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Oxford professor is accused of selling ancient texts to Hobby Lobby
A Hobby Lobby store in Laurel, Md., March 22, 2014. An investigation found that Bible fragments in a museum started by the owners of the arts-and-crafts chain had been illegally taken from Oxford University. Drew Angerer/The New York Times.

by Anna Schaverien


LONDON (NYT NEWS SERVICE).- A trans-Atlantic investigation conducted by a Washington museum and a London-based archaeological group has accused a prominent Oxford University professor of stealing and selling fragments of ancient texts to Hobby Lobby, the arts-and-crafts chain.

The fragments come from the Oxyrhynchus Papyri, a prized collection of more than half a million pieces of papyrus and parchment dating from the third century B.C. to the seventh century A.D. discovered in Egypt by two archaeologists in the late 19th century. The collection is held at Oxford University and overseen by the Egypt Exploration Society of London.

Thirteen fragments from the collection were found in the Museum of the Bible, a Washington institution founded by Hobby Lobby’s evangelical Christian owners, the Green family. The Egypt Exploration Society began an investigation in June after a director of the Bible museum released a redacted copy of a 2013 contract between the professor, Dirk Obbink, and Hobby Lobby stores for the sale of six items, including four thought to be from the Oxyrhynchus collection.

The three-month investigation accused Obbink, a member of Oxford University’s classics department, of taking a clutch of ancient fragments of the Bible without authorization and secretly selling them to Hobby Lobby in transactions from 2010 to 2013. In a statement released Tuesday, the Egypt Exploration Society said that Obbink had sold 11 of the fragments that subsequently ended up at the Museum of the Bible.

Two other items at the Museum of the Bible that were found to be from the Oxyrhynchus collection were sold to Hobby Lobby by an antiquities dealer in Israel, a spokeswoman for the museum said Wednesday. “The exact circumstances of how those items moved from Oxford to Israel are unknown to us,” the spokeswoman, Heather Cirmo, said.

According to the Egypt Exploration Society, the catalog cards and photographs for most of the 13 fragments are missing, but the group said in the statement that it had “backup records which enable us to identify missing unpublished texts.”

Obbink, an American, has a Ph.D. from Stanford University and was one of the recipients of a MacArthur Fellowship in 2001. He has not so far responded to the claims and did not immediately respond to an interview request Wednesday.

Last year, Obbink told The Daily Beast that it was “not true” that he had tried to sell a fragment of the first chapter of the Gospel of Mark, dating back to the second or early third century, to the Green family.

Steps were taken in June to prevent Obbink from gaining access to the Oxyrhynchus collection after his contract with Hobby Lobby came to light.

But Stephen Rouse, an Oxford spokesman, said Wednesday that the professor was still employed by the university.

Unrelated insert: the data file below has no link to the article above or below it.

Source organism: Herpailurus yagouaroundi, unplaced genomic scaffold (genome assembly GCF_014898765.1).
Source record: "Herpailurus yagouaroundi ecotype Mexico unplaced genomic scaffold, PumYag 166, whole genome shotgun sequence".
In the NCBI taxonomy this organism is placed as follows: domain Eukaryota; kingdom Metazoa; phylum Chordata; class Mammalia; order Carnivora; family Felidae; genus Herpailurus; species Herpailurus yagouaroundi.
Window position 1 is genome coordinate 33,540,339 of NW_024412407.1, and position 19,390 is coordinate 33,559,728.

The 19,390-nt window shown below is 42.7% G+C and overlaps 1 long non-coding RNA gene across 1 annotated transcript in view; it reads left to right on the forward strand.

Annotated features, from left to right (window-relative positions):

Rouse said in a statement that the university was working with the Egypt Exploration Society and was also conducting its own internal investigation.

Although the Museum of the Bible maintains that the items were acquired by Hobby Lobby “in good faith,” the institution said it was making arrangements to return the artifacts.

The museum’s chief curator, Jeffrey Kloha, said in a statement to The New York Times on Wednesday that the institution was collaborating with the Egypt Exploration Society and had shared all relevant documentation.

The museum would “continue to assist them in recovering other items that may have been removed without authorization from their holdings,” the statement added.

The museum, which opened in 2017 and cost nearly $500 million, has encountered problems with objects in its care before.

Last year, it removed five Dead Sea Scroll fragments from an exhibit after testing raised suspicions about their authenticity.

Hobby Lobby also ran into trouble in 2010 when it bought a collection of 5,500 ancient clay tablets from Iraq for $1.6 million from an unnamed dealer. Federal prosecutors in the United States filed a complaint claiming the purchase was completed despite being “fraught with red flags” and said that the tablets had been smuggled into the United States from Iraq. The arts-and-crafts chain forfeited the items and agreed to pay a $3 million fine.

Museums in general have faced increased scrutiny over the origins of their prized antiquities. In August, the Metropolitan Museum of Art and officials of the Indian government confirmed that they were discussing whether a number of items the museum began acquiring three decades ago were the product of looting.

And the debate over whether items of Africa’s cultural heritage are better off in Europe or Africa has continued for years.

The Egypt Exploration Society said it would investigate whether any more of the Oxyrhynchus texts had been illicitly removed.

But with the trove numbering more than 500,000 fragments, the group admitted that systematic checking “will be a long process.”

© 2019 The New York Times Company






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